The Over-App-ed Syndrome
An app is supposed to make our lives simpler, not more complex. Maybe it’s time to go old-school.
Every night, slack-bot notifications on my Apple watch cause my wrist to buzz almost incessantly for five minutes. Of course, I can’t help but glance down every time.
Finding the right tools for the job
I work for a small boutique tea company doing their social media.
The founder recently switched our tiny organization onto Slack, retiring our Apple message group, “The Knights Templar Royal Academy Of Chesser Roe Secret Society Of Tea Nerds,” where we discussed everything from our favorite TV episodes to passwords to sharing photos for use on social.
It worked but wasn’t ideal. Photos and important info disappeared into message-ether. So the switch to Slack made sense.
For our founder, (I should mention here that he is rather ADHD and he *loves* technology), switching to Slack opened the flood gates to its integrated apps.
We were soon inundated with notifications about new integrated app installs: Workstreams, Todoist, Trello, Creative Cloud, Intercom.
We already grappled with Office 365, where oddly I can never find the files I need. We used Ring Central for our Customer Service and Zoho for I’ve lost track of what, and now he wanted me to test-drive Monday.com for managing “big” projects, whatever that meant.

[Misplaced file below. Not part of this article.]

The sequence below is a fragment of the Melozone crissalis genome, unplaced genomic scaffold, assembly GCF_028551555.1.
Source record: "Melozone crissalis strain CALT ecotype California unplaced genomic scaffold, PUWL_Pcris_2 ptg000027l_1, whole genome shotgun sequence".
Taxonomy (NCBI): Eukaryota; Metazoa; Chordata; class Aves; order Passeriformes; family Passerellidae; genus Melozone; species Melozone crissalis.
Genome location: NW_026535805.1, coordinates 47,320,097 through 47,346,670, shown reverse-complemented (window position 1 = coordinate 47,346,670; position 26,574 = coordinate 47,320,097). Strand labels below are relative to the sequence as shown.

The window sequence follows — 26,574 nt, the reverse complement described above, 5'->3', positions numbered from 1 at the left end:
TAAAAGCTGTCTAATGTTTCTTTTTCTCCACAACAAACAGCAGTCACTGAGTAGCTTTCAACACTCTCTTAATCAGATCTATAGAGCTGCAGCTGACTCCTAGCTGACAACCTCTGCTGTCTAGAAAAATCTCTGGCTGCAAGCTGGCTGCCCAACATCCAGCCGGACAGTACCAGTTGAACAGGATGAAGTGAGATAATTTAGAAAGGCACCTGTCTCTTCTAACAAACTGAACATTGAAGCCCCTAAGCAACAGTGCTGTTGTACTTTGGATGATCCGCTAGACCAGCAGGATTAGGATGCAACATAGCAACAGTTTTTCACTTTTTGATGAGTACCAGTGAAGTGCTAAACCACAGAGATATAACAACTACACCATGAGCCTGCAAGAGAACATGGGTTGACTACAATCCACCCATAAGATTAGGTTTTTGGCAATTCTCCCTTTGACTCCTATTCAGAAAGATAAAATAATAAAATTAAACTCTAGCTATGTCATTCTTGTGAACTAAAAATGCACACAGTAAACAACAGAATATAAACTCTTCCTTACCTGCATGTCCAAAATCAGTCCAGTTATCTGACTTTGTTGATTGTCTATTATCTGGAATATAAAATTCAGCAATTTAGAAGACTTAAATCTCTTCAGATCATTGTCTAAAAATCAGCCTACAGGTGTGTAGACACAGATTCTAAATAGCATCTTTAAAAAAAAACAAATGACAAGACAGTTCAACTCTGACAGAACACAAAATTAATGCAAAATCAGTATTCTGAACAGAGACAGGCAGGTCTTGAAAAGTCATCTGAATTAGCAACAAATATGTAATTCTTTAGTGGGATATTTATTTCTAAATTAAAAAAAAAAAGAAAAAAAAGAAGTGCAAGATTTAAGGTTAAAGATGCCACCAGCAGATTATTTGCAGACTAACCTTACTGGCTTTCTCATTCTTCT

Hitting app overload.
On a call with him, as he explained the myriad of Slack channels he’d created, I think I glazed over on Zoom. He paused.
“I know this is really complicated,” he said.
“Yeah,” I said. “There are a lot of channels.”
“I can streamline,” he offered.
“OK, well, to start,” I said, “I really don’t think you need a #random-tasks channel for each staff member. They can take care of their own tasks,” I said.
“What app do you use for your task list?” he asked earnestly.
“Honestly?” I said, “I use the back of an envelope.” I held up my envelope to show him.